never smile at a ….

Rising temperatures could force the birth of more female crocodiles and fewer males, an expert said today. The scenario could cause some croc populations to disappear.

Crocodile gender is determined by temperature during incubation. Nest temperatures of 89.6 to 91.4 degrees Fahrenheit (32-33 Celsius) result in males. Anything warmer or cooler produces females.

Temperatures typically vary from the top of a nest to the bottom, producing both genders.

LiveScience, 27 Nov 2006

poisoned fish

Known as ciguatera fish poisoning, the illness has been mostly tropical.

The higher risk tends to be the predatory species that eat herbivorous fish, said Christopher Bolsh, senior lecturer at the University of Tasmania’s Institute for Marine & Antarctic Studies.

“Ciguatera is probably the most serious human seafood poisoning issue.”

“Again, climate change appears to be playing a role. Microalgae thrive as waters warm but also as corals die off – an outcome triggered by more intense storms but also from coral bleaching,” Dr Murray, from the University of Technology, Sydney, said.

Sydney Morning Herald, 22 Dec 2014

how do you like them …

Global warming is causing apples to lose some of their crunch, but it is also making them sweeter, a study has said.

Analysing data gathered from 1970 to 2010 at two orchards in Japan, a research team said on Thursday there was clear evidence that climate change was having an effect on apple taste and texture.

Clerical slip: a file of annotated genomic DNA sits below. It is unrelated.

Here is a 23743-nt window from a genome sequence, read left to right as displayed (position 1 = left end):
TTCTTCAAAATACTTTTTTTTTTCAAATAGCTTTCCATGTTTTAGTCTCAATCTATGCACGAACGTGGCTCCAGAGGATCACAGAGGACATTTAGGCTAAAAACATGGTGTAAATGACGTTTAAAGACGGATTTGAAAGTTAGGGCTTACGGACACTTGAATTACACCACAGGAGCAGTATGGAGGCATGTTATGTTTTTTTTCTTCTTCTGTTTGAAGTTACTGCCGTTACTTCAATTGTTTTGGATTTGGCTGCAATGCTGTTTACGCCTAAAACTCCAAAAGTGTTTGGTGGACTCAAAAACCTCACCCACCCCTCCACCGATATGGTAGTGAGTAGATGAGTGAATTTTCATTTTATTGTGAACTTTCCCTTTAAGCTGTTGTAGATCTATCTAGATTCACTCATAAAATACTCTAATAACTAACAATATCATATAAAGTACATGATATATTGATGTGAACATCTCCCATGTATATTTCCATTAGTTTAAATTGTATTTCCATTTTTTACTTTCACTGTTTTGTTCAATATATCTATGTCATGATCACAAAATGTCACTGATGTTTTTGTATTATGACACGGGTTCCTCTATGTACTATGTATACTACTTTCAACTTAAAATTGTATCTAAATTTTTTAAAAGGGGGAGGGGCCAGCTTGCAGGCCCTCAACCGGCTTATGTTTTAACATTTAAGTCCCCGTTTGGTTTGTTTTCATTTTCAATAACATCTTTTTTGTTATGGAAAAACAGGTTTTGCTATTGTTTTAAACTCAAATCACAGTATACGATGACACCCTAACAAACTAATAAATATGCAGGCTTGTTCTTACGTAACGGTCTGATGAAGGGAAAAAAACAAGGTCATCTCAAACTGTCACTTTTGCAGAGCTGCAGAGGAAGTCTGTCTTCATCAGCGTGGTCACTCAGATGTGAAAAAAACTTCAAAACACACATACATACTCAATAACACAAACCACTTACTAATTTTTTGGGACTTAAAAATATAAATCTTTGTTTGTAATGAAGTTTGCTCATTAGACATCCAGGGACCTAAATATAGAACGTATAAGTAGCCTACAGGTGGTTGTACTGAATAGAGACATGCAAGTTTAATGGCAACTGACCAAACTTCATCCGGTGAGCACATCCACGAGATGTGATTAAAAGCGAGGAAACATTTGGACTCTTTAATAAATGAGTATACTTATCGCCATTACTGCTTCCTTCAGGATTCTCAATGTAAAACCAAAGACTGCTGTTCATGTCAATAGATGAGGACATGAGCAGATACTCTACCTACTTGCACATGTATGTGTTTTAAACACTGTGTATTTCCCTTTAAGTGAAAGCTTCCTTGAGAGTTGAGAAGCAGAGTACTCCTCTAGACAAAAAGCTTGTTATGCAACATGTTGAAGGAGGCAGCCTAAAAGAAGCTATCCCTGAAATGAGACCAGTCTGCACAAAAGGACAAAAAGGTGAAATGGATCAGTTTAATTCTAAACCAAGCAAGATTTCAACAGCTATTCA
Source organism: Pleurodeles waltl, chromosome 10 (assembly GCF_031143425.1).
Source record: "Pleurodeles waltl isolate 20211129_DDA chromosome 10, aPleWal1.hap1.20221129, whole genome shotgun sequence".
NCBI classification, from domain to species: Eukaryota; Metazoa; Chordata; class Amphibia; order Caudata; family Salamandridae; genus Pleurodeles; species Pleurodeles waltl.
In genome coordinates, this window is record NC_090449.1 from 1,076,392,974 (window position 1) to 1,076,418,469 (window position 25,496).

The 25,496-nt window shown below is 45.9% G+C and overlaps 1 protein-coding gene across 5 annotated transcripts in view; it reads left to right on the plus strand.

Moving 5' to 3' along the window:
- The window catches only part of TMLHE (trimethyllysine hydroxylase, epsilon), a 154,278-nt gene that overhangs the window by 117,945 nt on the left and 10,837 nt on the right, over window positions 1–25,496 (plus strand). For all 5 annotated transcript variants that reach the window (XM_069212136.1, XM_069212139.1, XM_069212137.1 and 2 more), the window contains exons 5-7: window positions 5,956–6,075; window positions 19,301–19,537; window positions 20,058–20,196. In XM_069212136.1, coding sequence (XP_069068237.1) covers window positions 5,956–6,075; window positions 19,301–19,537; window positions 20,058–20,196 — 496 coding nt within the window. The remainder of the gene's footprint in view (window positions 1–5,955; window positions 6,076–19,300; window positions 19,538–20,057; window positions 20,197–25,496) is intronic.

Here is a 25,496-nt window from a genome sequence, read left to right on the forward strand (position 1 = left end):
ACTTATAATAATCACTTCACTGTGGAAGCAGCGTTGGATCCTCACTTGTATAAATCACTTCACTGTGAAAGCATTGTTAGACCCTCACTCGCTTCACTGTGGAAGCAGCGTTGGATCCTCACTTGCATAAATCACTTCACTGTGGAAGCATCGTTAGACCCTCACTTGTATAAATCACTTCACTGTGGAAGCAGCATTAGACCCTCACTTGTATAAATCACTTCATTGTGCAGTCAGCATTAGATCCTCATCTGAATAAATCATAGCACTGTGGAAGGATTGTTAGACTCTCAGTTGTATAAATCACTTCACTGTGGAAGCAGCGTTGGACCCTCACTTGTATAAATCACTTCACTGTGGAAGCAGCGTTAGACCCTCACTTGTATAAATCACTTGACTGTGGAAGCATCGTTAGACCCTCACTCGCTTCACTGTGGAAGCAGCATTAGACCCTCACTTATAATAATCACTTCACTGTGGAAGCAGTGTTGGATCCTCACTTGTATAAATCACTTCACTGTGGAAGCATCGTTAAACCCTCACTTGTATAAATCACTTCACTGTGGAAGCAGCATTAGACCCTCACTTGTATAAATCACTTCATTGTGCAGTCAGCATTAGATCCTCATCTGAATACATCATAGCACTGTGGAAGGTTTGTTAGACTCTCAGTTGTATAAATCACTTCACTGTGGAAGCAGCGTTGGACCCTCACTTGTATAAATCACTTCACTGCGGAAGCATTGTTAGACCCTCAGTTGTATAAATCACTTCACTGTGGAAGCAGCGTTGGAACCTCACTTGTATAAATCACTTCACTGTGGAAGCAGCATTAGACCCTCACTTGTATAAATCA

“All such changes may have resulted from earlier blooming and higher temperatures during growth season”, they wrote in the journal Nature Scientific Reports.

Illawarra Mercury, 17 Aug 2013 – screencopy held by this website

fish going south

The wild barramundi may be forced to flee further south due to warmer waters, according to new research by Queensland government climate scientists.

Natural Resources Minister Craig Wallace said researchers from the Queensland Climate Change Centre of Excellence had found projected rises in sea water temperatures due to global warming may decrease the numbers of fish in the state.

The Age, 26Jun 2007

feeling blue

Frustrated green scientists and environmental activists may be at a high risk of depression.

Susie Burke, a senior psychologist with the Australian Psychological Society, has done extensive work on the mental impact of climate change.

“We can be very sure that many people in the field of climate change are distressed – highly distressed – and it can have a significant psychosocial impact on their well-being,” Burke said.

“If you’re feeling stress, anger, guilt, anxiousness or hopelessness, it has effects on your life. Depression becomes a real risk.”

The Age, 14 Aug 2014

bushfire alert

Unless action is taken now to reduce carbon dioxide emissions, Australia will be unable to manage future catastrophic bushfires, leading climate scientists have warned.

The co-director of the University of NSW’s climate change research centre, Andy Pitman, says there will be a 100 to 200 per cent increase in bushfire risk by 2100 if Australia continues on its path of high emissions.

But if Australia was able to meet the low emission guidelines set by the inter-governmental panel on climate change, the increase in bushfire risk would be just 20 to 30 per cent by 2100, he said.

The Age, 31 May 2007

see also – just plain scary

Ice Age revisited